Auburn University President Jay Gogue has signed a memorandum of understanding with Youngsoo Lee, president of KITECH, to formalize the joint research efforts of Auburn's faculty and labs with local companies supported by KITECH.
The Korea Institute of Technology, or KITECH, recently documented collaboration in research and technology development with Auburn University to support the Korean automotive industry. Established in 1989, KITECH is a government funded research and development institute headquartered in Cheonan, South Korea, with several research centers in Korea, as well as international cooperation centers in China, Vietnam, Indonesia, Germany and Santa Clara, California.
"This signing creates a portal for Auburn University that facilitates our collaboration with the local automotive industry, the parent companies in Korea and the Korean government," said Andy Gillespie, Auburn University assistant provost for international programs. "Our King Sejong Institute, in partnership with Keimyung University, is our cultural bridge to Alabama's Korean and American communities, and our new relationship with KITECH will become our technical bridge, building on recent efforts by a number of Auburn's colleges and offices."
Other visitors present at the signing were Byung-Wook Choi, director of the KITECH USA Technology Cooperation Center; Sangkug Lee, director of the International Cooperation Department; Minjin Kim, researcher for the KITECH USA Technology Cooperation Center; and SangWoo Lee, administrator in the International Cooperation Department.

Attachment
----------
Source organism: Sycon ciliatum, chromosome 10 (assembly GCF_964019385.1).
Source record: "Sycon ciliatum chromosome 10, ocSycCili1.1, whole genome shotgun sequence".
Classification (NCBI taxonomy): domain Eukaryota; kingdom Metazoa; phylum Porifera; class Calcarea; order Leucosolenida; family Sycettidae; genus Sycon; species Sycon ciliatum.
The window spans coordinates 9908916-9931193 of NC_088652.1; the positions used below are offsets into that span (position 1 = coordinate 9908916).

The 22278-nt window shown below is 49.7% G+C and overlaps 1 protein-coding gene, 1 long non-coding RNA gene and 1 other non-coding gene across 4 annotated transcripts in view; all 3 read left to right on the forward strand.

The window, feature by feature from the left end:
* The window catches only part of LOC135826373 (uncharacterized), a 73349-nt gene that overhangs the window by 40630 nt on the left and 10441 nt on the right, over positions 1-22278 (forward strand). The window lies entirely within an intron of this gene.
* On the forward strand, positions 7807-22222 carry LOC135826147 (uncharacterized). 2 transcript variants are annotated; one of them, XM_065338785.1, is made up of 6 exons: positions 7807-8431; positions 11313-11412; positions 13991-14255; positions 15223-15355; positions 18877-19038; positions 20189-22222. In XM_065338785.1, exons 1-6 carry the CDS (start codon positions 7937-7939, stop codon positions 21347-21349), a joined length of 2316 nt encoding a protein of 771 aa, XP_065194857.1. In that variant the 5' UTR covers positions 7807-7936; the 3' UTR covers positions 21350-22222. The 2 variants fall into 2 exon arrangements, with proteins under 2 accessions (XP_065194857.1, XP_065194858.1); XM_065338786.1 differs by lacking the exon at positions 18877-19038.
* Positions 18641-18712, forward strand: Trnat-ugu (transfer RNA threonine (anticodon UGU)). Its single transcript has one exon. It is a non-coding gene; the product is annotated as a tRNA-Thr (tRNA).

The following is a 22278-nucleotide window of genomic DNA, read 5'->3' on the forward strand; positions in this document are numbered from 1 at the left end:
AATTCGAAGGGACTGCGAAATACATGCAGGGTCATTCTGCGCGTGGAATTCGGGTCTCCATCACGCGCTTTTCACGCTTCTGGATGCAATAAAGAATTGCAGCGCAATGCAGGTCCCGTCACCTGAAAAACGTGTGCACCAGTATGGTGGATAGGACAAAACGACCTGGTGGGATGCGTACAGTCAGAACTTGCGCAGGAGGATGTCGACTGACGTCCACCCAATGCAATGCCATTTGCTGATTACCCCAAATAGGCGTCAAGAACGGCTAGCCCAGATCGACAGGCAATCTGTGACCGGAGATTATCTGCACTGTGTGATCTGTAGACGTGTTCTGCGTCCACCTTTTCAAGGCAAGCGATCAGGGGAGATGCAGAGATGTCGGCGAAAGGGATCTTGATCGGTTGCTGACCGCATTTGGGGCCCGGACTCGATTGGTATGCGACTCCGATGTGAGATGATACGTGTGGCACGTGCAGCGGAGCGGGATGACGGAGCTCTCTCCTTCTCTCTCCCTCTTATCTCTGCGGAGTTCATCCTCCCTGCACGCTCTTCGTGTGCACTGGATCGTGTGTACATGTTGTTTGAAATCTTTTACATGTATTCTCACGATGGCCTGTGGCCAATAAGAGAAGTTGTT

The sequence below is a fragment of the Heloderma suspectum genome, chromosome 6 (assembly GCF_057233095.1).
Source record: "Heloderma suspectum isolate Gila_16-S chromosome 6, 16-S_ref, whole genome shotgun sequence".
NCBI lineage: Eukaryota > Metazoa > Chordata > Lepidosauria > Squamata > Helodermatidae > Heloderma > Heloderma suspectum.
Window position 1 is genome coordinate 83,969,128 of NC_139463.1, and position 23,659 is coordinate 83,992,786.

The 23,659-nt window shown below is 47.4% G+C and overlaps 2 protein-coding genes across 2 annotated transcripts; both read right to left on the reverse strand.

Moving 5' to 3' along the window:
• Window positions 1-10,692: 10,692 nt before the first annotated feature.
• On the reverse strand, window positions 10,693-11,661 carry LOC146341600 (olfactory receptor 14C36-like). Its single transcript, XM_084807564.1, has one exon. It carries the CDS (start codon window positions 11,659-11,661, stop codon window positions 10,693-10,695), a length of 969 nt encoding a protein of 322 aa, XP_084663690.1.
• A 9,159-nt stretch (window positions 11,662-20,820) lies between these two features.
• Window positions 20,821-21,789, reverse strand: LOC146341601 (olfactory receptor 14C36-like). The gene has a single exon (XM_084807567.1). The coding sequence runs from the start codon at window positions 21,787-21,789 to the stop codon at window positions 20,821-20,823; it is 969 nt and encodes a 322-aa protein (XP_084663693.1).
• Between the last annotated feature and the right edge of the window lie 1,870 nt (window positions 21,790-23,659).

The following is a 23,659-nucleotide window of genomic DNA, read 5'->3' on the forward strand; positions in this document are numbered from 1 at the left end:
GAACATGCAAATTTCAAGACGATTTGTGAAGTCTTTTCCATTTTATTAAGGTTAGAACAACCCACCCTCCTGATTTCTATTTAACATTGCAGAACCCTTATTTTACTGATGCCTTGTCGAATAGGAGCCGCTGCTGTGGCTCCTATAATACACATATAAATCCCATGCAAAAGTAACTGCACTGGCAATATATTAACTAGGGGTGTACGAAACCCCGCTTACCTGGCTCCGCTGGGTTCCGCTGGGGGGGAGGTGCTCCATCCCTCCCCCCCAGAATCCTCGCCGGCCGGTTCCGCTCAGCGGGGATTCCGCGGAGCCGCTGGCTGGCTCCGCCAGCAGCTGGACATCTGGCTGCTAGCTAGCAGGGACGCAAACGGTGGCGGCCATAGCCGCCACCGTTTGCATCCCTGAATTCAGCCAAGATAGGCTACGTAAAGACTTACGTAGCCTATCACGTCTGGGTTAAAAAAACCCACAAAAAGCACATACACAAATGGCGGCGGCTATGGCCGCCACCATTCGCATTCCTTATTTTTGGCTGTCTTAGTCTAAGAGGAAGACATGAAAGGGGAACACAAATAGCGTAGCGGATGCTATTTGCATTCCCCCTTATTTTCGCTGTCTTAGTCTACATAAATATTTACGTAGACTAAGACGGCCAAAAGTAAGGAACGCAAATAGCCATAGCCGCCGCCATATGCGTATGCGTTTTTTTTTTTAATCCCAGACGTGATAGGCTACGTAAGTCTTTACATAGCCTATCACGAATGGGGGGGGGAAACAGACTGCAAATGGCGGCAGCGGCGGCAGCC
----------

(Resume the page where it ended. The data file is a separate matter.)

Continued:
In 2014, the Office of University Outreach held a workshop for local companies supported by KITECH. With this declaration of a commitment to joint research, the Office of the Vice President for Research and Economic Development continue this collaboration with its involvement.
"There are over 60 Korean companies along the I85 Corridor between Montgomery and West Point, Georgia," said Larry Fillmer, executive director of the Department of External Engagement and Support. "This MOU provides a framework for collaboration among KITECH subject matter experts and Auburn faculty and researchers."